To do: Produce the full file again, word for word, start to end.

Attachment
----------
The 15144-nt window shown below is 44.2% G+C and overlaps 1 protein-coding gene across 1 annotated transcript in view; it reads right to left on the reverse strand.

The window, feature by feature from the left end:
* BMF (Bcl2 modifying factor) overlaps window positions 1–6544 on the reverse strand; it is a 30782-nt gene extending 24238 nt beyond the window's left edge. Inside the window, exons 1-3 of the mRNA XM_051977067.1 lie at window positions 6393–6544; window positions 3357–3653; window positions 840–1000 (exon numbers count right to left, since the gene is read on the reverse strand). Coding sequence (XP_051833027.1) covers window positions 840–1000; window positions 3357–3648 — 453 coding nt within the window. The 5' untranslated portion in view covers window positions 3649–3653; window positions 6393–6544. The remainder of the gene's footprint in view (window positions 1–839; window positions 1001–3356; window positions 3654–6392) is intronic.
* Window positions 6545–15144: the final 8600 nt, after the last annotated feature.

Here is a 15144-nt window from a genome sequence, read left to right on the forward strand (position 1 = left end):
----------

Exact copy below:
The 15144-nt window shown below is 44.2% G+C and overlaps 1 protein-coding gene across 1 annotated transcript in view; it reads right to left on the reverse strand.

The window, feature by feature from the left end:
* BMF (Bcl2 modifying factor) overlaps window positions 1–6544 on the reverse strand; it is a 30782-nt gene extending 24238 nt beyond the window's left edge. Inside the window, exons 1-3 of the mRNA XM_051977067.1 lie at window positions 6393–6544; window positions 3357–3653; window positions 840–1000 (exon numbers count right to left, since the gene is read on the reverse strand). Coding sequence (XP_051833027.1) covers window positions 840–1000; window positions 3357–3648 — 453 coding nt within the window. The 5' untranslated portion in view covers window positions 3649–3653; window positions 6393–6544. The remainder of the gene's footprint in view (window positions 1–839; window positions 1001–3356; window positions 3654–6392) is intronic.
* Window positions 6545–15144: the final 8600 nt, after the last annotated feature.

Here is a 15144-nt window from a genome sequence, read left to right on the forward strand (position 1 = left end):